Deliberate Innovation
INSPIRING PEOPLE to create ORIGINAL SOLUTIONS for great RESULTS
What’s your problem?

My previous posts “Got an Idea? Don’t stop!” and “Brainstorming is Rubbish” have looked at some of the process and pitfalls of idea generation, but perhaps I should have started with the first thing that often gets missed!

Before the creative act of coming up with ideas, it’s important to be able to describe the problem or opportunity briefly, but comprehensively and in terms that are readily understood.

The statement of the problem is essential to a creative problem solving process partly because defining it helps you understand the problem better. It will also serve as the starting point(s) for ideas generation as well as to keep you on brief.

“A problem well-stated is a problem half-solved.”  — John Dewey


No ideas yet please

Many of us are aware of the dangers of ‘jumping to solution’ but the expression is in danger of becoming a cliché that’s meaning has become obscured. I’m always amused to hear someone say: “I don’t want to jump to solution, BUT…” as they invariably go on to do just that!

It’s important to get the job of framing the problem done first and to suppress the urge to come up with solutions for the time being. This deliberate act is as important to innovation as the deliberate generation of original ideas.

The early parts of the innovation journey are cheap and the Problem Statement is no exception. Later money and resources can be used at an alarming rate when developing solutions for delivery so why not spend some time making sure you’ve explored properly early on.

For a great creative problem solving process developed at the University of Nottingham check out this book Ingenuity in Practice: A Guide for Clear Thinking

“It isn’t that they can’t see the solution. It is that they can’t see the problem.”    – Gilbert K. Chesterton


Check your problem statement by asking:

Has the analysis been done?

Just because this blog is usually about the creative process, please don’t imagine that methodical root cause analysis isn’t needed.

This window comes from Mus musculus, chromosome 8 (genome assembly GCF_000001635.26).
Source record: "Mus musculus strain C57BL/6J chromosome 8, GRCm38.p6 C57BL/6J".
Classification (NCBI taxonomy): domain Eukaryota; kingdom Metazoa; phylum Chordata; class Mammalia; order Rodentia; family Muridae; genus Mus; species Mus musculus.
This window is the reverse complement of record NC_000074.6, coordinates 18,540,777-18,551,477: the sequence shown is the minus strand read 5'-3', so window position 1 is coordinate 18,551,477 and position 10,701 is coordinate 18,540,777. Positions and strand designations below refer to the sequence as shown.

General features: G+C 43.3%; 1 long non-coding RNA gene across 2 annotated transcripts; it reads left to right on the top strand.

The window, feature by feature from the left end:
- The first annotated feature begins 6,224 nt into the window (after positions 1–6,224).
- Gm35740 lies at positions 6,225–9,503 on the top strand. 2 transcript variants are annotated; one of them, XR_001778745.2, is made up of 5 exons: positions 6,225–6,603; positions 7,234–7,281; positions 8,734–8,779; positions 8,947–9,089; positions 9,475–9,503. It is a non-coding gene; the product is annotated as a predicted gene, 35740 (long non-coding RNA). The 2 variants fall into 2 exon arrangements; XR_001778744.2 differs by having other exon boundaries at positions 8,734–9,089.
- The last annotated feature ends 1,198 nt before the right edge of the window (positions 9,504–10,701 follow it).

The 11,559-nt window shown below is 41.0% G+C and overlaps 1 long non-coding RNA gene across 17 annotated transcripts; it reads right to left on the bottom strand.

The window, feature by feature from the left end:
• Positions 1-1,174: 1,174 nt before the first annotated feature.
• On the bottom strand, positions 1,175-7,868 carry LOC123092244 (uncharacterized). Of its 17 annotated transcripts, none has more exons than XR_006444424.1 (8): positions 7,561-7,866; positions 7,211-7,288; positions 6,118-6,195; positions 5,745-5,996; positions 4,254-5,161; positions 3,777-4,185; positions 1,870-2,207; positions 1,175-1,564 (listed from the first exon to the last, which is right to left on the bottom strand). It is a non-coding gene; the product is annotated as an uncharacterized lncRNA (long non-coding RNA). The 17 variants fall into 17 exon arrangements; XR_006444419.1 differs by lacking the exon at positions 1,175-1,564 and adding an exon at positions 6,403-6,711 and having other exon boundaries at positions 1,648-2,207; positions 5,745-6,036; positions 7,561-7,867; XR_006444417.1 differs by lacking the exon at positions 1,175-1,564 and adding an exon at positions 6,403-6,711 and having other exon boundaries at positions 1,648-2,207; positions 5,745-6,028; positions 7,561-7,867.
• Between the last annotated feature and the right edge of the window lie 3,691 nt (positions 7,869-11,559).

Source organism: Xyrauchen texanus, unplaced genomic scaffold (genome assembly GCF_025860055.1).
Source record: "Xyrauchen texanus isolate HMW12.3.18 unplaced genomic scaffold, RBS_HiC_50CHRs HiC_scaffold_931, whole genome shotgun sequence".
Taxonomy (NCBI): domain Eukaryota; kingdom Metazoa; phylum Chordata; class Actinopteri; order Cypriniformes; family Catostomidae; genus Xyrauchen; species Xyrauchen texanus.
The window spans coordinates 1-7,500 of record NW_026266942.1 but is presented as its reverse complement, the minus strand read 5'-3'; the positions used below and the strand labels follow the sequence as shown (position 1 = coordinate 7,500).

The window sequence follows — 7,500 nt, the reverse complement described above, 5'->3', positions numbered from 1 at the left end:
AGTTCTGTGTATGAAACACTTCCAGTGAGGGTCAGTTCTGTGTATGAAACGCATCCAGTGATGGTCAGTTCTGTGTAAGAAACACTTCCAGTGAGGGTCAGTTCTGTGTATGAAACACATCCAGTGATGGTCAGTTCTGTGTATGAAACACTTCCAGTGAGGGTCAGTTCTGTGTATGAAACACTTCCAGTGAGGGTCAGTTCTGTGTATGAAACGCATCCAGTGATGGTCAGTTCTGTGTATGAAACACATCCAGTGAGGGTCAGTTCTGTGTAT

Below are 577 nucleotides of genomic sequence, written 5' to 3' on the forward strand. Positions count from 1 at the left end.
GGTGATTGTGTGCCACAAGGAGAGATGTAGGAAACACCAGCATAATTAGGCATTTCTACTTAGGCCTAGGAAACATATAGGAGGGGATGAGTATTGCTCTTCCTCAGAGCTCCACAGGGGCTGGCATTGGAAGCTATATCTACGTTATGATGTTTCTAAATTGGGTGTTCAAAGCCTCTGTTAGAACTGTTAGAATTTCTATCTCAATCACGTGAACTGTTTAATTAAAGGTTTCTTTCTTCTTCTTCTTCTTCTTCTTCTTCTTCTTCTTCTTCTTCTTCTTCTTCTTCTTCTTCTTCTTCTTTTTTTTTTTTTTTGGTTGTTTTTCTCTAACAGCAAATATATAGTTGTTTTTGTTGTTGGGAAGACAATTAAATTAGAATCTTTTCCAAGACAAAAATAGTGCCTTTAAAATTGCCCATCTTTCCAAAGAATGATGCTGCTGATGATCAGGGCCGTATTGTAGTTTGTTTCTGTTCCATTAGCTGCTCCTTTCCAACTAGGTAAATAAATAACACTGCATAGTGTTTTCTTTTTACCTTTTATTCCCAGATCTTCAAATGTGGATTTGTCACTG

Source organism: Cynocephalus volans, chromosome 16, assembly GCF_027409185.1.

Why are you doing this?

Use the question “Why?” iteratively to get to the bottom of the real need for a solution. What is the real outcome you’re chasing?

Could the problem be broken down into more than one smaller issues?

They might interact with each other but could they be better dealt with by looking at them separately?

Have you got the scope right?

Too many restricting parameters will leave you only able to reinvent a version of what you already know isn’t working. Too few will leave you prone to go off-brief and create something irrelevant.

Could the problem be seen as an opportunity?

I use the words problem and opportunity interchangeably in this context and if your problem can be rephrased as an opportunity this might provoke different thinking.

What are the actual constraints?

Challenge each constraint especially the really obvious ones to make sure they’re real and not assumed. Can they be pushed or tightened? Have any constraints crept in there that could be avoided?

How many ways could the problem be reframed?

There is no need for one ‘perfect’ statement and having a selection will give you different places to start your creative thought process.

Is your problem really a solution masquerading as a problem?

This might seem like an odd question, but surprisingly frequently I am asked by people to help them look at a problem which has been so narrowly stated as to only allow one solution. In fact the only problem is how to deliver the solution someone else has come up with (even though it’s difficult to implement and doesn’t solve the issue!).


“The mere formulation of a problem is far more often essential than its solution, which may be merely a matter of mathematical or experimental skill. To raise new questions, new possibilities, to regard old problems from a new angle requires creative imagination and marks real advances in science.”      — Albert Einstein


What questions do you ask when working out a problem statement?  Has anything above prompted a query for you?  I’d love to hear about either so feel free to comment below.

Will Woodward


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